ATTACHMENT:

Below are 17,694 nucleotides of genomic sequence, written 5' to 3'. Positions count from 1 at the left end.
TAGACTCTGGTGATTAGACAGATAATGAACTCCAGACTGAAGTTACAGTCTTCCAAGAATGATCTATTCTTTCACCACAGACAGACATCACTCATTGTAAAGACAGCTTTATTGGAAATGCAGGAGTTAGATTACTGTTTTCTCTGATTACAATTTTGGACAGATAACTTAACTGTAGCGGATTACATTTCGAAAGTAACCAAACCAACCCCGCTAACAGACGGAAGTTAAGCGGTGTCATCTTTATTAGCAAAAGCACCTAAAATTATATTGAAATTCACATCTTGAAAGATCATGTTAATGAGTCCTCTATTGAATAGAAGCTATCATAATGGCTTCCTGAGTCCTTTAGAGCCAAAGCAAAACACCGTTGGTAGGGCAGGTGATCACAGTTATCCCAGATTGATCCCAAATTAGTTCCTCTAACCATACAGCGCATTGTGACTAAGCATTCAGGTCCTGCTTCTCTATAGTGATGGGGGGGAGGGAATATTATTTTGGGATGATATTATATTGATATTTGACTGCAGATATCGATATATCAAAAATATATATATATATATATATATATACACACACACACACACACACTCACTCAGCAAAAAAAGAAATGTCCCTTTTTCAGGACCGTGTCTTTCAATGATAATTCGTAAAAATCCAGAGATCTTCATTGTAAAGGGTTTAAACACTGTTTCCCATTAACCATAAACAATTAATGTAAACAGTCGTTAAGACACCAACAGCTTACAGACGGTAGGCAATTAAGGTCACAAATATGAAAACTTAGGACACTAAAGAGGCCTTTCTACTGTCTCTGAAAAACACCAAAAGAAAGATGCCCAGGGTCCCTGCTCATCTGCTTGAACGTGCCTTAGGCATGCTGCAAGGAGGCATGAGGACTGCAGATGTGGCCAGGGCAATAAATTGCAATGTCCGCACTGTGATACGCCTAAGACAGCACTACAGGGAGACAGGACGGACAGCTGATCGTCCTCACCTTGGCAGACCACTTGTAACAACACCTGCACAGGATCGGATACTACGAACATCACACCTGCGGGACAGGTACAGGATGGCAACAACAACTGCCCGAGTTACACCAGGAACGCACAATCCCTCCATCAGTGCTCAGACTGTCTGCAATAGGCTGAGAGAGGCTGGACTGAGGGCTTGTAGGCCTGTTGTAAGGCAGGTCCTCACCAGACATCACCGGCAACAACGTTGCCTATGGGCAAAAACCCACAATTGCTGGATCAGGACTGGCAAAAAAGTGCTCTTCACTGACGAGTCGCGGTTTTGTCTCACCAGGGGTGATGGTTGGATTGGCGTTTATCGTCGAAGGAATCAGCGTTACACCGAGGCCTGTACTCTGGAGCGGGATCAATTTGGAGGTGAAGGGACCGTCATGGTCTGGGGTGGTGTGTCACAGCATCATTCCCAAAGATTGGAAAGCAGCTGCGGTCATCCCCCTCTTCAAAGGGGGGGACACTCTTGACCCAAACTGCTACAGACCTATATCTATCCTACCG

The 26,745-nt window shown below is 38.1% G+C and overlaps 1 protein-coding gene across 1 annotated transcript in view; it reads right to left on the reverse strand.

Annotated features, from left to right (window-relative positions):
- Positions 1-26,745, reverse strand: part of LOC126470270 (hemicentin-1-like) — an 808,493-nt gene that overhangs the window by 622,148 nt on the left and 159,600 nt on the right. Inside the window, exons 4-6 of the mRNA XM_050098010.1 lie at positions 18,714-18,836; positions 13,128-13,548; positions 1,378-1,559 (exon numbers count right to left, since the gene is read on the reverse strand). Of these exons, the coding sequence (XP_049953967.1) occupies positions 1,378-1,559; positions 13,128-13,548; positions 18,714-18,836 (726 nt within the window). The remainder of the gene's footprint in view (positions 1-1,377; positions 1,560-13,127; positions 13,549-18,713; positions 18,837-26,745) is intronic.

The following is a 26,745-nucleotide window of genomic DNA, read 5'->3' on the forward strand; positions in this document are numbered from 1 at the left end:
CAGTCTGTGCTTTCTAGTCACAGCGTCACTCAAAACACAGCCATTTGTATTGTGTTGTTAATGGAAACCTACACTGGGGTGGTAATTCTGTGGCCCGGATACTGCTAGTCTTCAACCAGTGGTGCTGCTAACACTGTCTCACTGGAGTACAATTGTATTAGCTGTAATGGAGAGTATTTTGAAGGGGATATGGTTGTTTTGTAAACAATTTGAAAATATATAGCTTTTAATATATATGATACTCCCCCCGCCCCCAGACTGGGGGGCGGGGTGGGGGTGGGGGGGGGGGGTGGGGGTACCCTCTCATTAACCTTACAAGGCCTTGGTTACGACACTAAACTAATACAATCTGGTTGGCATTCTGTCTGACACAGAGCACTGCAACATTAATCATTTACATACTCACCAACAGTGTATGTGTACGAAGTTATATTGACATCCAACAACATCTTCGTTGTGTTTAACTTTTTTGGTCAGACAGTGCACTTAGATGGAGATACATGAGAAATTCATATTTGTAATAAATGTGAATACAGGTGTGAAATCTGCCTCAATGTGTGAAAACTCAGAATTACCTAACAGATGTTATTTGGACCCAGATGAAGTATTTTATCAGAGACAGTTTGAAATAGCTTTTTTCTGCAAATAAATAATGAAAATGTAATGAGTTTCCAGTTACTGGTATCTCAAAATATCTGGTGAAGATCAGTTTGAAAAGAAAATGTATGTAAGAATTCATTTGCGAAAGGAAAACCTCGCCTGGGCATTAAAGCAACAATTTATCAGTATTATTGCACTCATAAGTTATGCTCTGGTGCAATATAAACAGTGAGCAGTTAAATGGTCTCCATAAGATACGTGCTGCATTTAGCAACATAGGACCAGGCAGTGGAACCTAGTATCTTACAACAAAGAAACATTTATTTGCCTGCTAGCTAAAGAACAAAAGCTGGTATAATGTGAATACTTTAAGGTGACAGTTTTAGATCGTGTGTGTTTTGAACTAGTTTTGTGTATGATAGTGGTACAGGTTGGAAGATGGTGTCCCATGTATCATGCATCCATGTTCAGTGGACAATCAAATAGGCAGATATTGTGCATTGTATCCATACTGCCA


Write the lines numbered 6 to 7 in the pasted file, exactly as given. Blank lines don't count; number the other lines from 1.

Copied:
The following is a 26,745-nucleotide window of genomic DNA, read 5'->3' on the forward strand; positions in this document are numbered from 1 at the left end:
CAGTCTGTGCTTTCTAGTCACAGCGTCACTCAAAACACAGCCATTTGTATTGTGTTGTTAATGGAAACCTACACTGGGGTGGTAATTCTGTGGCCCGGATACTGCTAGTCTTCAACCAGTGGTGCTGCTAACACTGTCTCACTGGAGTACAATTGTATTAGCTGTAATGGAGAGTATTTTGAAGGGGATATGGTTGTTTTGTAAACAATTTGAAAATATATAGCTTTTAATATATATGATACTCCCCCCGCCCCCAGACTGGGGGGCGGGGTGGGGGTGGGGGGGGGGGGTGGGGGTACCCTCTCATTAACCTTACAAGGCCTTGGTTACGACACTAAACTAATACAATCTGGTTGGCATTCTGTCTGACACAGAGCACTGCAACATTAATCATTTACATACTCACCAACAGTGTATGTGTACGAAGTTATATTGACATCCAACAACATCTTCGTTGTGTTTAACTTTTTTGGTCAGACAGTGCACTTAGATGGAGATACATGAGAAATTCATATTTGTAATAAATGTGAATACAGGTGTGAAATCTGCCTCAATGTGTGAAAACTCAGAATTACCTAACAGATGTTATTTGGACCCAGATGAAGTATTTTATCAGAGACAGTTTGAAATAGCTTTTTTCTGCAAATAAATAATGAAAATGTAATGAGTTTCCAGTTACTGGTATCTCAAAATATCTGGTGAAGATCAGTTTGAAAAGAAAATGTATGTAAGAATTCATTTGCGAAAGGAAAACCTCGCCTGGGCATTAAAGCAACAATTTATCAGTATTATTGCACTCATAAGTTATGCTCTGGTGCAATATAAACAGTGAGCAGTTAAATGGTCTCCATAAGATACGTGCTGCATTTAGCAACATAGGACCAGGCAGTGGAACCTAGTATCTTACAACAAAGAAACATTTATTTGCCTGCTAGCTAAAGAACAAAAGCTGGTATAATGTGAATACTTTAAGGTGACAGTTTTAGATCGTGTGTGTTTTGAACTAGTTTTGTGTATGATAGTGGTACAGGTTGGAAGATGGTGTCCCATGTATCATGCATCCATGTTCAGTGGACAATCAAATAGGCAGATATTGTGCATTGTATCCATACTGCCA